How did the RPMP-GPH peace pact come about?
(Part one of two)
By Julius D. Mariveles
BACOLOD CITY – It was in 1992 when cadres of the Communist Party of the Philippines and guerrilla units of its armed wing, the New People’s Army, broke off from the mainstream revolutionary movement citing “differences in ideology” to form what is now the Rebolusyonaryong Partido ng Manggagawa-Pilipinas (RPMP-P or Revolutionary Workers Party of the Philippines) and its military arm, the Revoutionary Proletarian Army-Alex Boncayao Brigade (RPA-ABB).
Ranking cadres of the RPM-P led by Arturo Tabara announced the split in a news conference in Negros island. They became known as the “rejectionists” or “RJs” as opposed to the “reaffirmists” or “RAs.” This is in relation to the document issued by CPP chairman Armando Liwanag called “Reaffirm Our Basic Principles and Carry the Revolution Forward.”
This is the basis for what the CPP called as the “Second Great Rectification Movement” that aimed to arrest the setbacks in the revolutionary movement caused by what was described as “grave errors and disorientations.”
The “ideological difference” was rooted in the analysis of Philippine society. The RAs believe that the country remains “semi-colonial and semi-feudal” or largely backward and agricultural with an import-oriented and export-dependent economy. The RJs, however, believe that the country is semi-capitalist.
This would impact on the way each group would carry out the revolution. While the RAs believe that the strategy would still be based on the Maoist model of protracted people’s war or building power in the countryside and encircling the cities through guerrilla war, the RJs believe differently.
RPA-ABB national commander Stephen Paduano summed it up clearly during Wednesday’s news conference here when he said that from the onset, they believe that armed struggle was “no longer the principal and primary form of struggle.”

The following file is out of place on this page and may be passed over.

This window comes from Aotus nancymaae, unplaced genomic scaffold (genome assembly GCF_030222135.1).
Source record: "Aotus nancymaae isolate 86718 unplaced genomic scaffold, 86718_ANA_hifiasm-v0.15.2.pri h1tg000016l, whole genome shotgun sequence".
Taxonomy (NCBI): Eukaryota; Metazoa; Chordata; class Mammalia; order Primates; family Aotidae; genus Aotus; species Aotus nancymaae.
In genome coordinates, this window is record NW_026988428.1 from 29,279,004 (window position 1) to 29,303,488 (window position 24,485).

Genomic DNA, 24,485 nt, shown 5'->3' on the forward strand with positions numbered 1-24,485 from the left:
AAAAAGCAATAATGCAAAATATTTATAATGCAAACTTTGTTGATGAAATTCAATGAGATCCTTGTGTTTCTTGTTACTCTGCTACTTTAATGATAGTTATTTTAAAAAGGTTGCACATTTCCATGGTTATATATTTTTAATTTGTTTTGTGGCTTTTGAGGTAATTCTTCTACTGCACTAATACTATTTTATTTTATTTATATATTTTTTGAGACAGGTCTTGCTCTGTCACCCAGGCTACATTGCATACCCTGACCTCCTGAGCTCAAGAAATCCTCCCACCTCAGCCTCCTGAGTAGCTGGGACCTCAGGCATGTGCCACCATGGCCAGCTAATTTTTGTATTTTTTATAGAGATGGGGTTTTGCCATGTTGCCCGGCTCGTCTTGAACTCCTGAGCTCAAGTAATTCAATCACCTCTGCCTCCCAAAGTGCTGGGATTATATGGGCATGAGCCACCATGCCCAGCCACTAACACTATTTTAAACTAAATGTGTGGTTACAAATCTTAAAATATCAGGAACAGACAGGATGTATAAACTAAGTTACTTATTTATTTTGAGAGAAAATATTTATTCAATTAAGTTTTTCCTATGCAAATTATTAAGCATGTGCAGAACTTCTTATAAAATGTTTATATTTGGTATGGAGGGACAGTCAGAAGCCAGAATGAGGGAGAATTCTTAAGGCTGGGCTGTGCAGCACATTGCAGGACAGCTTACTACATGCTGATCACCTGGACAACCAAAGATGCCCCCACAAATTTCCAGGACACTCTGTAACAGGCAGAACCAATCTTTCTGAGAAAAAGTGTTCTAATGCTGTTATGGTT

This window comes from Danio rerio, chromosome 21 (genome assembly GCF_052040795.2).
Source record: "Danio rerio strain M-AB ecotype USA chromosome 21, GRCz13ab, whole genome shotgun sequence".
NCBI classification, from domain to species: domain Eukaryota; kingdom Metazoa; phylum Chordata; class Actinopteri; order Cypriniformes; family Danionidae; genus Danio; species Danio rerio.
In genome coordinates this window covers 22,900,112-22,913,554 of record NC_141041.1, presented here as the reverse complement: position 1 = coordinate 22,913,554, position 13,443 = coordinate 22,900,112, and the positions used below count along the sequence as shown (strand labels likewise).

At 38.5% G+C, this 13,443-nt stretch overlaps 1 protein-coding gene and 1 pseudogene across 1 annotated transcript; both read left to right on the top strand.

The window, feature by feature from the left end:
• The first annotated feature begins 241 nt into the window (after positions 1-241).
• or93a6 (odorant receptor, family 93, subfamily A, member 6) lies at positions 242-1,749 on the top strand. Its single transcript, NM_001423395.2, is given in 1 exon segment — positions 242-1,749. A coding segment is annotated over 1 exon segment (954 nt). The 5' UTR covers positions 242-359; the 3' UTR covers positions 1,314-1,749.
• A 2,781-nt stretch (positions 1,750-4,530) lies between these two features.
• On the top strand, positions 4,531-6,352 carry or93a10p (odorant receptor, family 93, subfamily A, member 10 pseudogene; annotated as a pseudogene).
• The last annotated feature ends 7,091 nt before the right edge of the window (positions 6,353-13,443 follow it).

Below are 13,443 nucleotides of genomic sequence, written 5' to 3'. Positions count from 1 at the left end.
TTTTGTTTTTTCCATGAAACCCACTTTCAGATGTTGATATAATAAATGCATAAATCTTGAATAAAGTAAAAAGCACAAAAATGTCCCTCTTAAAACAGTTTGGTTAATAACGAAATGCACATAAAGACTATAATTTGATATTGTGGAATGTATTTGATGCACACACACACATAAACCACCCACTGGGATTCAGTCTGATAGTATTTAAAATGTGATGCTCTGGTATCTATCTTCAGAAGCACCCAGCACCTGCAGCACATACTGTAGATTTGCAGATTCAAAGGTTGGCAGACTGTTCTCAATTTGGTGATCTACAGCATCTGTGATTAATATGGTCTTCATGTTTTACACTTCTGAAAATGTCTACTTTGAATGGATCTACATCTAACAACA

RPA-ABB spokesman Victorino Sumulong said this was so in a country that already has a “façade (sic) of democracy.”
(For more details on their news conference, click here)
The CPP leadership in Negros island later admitted that their armed strength was nearly destroyed by the split. From a force of several battalions, they were left with only a platoon operating in several sitios in the central part. Now, the CPP reported that it has already expanded to several districts in the Oriental and Occidental parts with an armed strength that has grown several folds from the post-breakaway period.
THE PEACE RPM-P-RPA-GPH PEACE PROCESS
From the mid to the late 1990s, the RPM-P-RPA-ABB continued to maintain its armed force of hundreds in the island. For its profiling this month, the RPA announced that it has close to 400 fighters, roughly the same size when it announced its breakaway from the CPP-NPA.
Charges of collaborating with the Armed Forces rained against the RPA during that period as the propaganda war also raged between ranking officials of the RPM-P and the CPP. Among the allegations is that RPA units were already actively taking in Philippine Army counter-insurgency operations against the NPA, claims that the RPA repeatedly denied.
It was in December 6, 2000 when the initial peace agreement was signed between the RPM-P-RPA-ABB and the GPH. Signing the pact for the rebel group was RPM-P-RPA-ABB chairman Nilo Dela Cruz while initialing for the GPH was its chief negotiator and then executive secretary Edgardo Angara.